The lack of affordable housing has created serious and growing problems across our state, and nowhere more than in the central Puget Sound region. People live under bridges, in tents, and in cars. Families move to distant suburbs to find houses they can afford and spend long hours each day commuting on congested freeways. Jobs go unfilled because workers cannot find affordable housing near their workplace. The Legislature took action in 2019 to increase the supply of housing and prevent people from becoming homeless.
Investing in the Housing Trust Fund
Our state’s Housing Trust Fund dollars support a wide range of projects serving a diverse array of low-income populations. This year’s capital budget includes a $175 million investment in the fund to help alleviate our state’s housing crisis. The package of funding includes special investments for people with chronic mental illness, along with housing for veterans and farmworkers.
Overly permissive eviction laws have been a major cause of housing instability. The Legislature passed several measures to help keep people in their homes and prevent the cycle of homelessness. The legislation represented a compromise among a broad coalition of parties — tenants and advocates, housing authorities, landlord associations, property managers, and the courts — to achieve practical solutions.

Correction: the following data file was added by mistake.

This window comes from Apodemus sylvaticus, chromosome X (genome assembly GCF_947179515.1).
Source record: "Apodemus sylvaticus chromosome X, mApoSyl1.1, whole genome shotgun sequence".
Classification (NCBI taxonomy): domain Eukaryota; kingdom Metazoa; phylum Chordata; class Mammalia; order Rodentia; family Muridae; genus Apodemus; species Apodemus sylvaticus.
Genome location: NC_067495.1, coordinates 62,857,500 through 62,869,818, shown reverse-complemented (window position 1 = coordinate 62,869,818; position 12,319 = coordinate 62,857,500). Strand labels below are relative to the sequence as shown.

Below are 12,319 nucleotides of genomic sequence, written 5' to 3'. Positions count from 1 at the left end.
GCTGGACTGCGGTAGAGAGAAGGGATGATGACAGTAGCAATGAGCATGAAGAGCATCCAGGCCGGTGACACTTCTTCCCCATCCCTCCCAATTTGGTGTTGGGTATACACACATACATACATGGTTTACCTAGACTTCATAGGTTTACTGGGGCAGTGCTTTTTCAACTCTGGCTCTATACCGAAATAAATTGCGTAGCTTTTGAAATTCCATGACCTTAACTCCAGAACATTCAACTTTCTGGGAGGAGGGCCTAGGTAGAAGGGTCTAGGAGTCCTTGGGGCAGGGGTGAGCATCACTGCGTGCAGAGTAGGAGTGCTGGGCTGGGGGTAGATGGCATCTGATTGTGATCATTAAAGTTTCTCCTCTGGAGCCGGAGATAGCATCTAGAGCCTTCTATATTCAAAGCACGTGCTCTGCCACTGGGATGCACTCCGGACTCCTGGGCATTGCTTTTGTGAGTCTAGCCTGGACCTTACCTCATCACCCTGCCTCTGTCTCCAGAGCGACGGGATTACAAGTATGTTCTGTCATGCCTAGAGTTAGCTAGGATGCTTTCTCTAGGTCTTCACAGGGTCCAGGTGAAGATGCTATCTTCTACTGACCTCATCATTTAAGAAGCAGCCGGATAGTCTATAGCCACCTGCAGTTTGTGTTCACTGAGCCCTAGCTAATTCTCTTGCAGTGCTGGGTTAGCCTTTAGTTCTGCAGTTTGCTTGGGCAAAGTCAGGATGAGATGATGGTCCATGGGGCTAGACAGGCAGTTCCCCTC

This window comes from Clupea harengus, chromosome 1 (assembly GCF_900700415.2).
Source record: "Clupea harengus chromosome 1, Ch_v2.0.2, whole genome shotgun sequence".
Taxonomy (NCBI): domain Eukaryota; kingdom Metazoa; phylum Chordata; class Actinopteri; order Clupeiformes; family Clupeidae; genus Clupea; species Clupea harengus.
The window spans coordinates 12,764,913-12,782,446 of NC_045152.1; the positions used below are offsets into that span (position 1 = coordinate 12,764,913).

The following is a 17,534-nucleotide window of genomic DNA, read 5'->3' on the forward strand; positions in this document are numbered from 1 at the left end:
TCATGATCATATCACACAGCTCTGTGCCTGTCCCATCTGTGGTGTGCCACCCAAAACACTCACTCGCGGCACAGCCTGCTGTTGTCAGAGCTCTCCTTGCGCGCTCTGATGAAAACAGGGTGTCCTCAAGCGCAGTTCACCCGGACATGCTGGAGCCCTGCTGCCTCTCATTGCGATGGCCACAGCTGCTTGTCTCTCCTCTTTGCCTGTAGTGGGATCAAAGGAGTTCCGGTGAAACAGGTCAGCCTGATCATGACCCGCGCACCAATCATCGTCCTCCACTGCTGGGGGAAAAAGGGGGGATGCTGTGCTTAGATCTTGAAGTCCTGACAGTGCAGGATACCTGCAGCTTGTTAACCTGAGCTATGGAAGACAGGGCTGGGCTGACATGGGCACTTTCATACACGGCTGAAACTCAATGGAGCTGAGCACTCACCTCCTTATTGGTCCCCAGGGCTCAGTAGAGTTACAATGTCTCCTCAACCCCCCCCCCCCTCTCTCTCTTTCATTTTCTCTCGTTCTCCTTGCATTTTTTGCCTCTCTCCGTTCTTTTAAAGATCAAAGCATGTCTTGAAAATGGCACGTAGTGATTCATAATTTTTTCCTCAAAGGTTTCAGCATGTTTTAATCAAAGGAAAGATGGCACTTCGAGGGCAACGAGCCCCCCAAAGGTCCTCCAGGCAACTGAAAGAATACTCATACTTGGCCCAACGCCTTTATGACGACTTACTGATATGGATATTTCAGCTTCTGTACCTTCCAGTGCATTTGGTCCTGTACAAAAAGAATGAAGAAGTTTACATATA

- SB 5600 reforms eviction laws to extend the pay-or-evict notice period from three days to 14 and requires landlords to notify tenants 60 days before raising rent. The legislation also provides judicial discretion in eviction cases. If a tenant in an eviction case fails to pay, landlords can apply to the Landlord Mitigation Fund to recover lost rent.
- HB 1462 requires landlords to provide tenants 120 days notice before they plan to evict in order to tear down a building.
- HB 1440 increases the notice to 60 days for a rent increase, and prohibits a rent increase before the end of a lease term.
Increasing condominium construction
Condos play a critical role in the housing market, providing an opportunity for first-time homebuyers to start building equity and an option for empty-nesters who no longer need a single-family home but are not ready for assisted living. Very few condos have been built in the last decade, though, and many builders and developers say that the cause is liability statutes that have created too much risk and uncertainty. SB 5334 updates the condo warranty statute to provide a better balance between builders and buyers. I hope this legislation will coax builders and developers back into the market by protecting them against meritless claims while maintaining consumer protections for buyers of new condos. Boosting construction of new condos is another tool in a comprehensive strategy to help increase the supply of affordable housing options for our growing city and state.
Over the next several weeks, I’ll continue to share updates on important issues the Legislature addressed this year. If you missed my previous updates on health care, gun safety, civil rights, climate change, orca recovery, or behavioral health, you can read those here.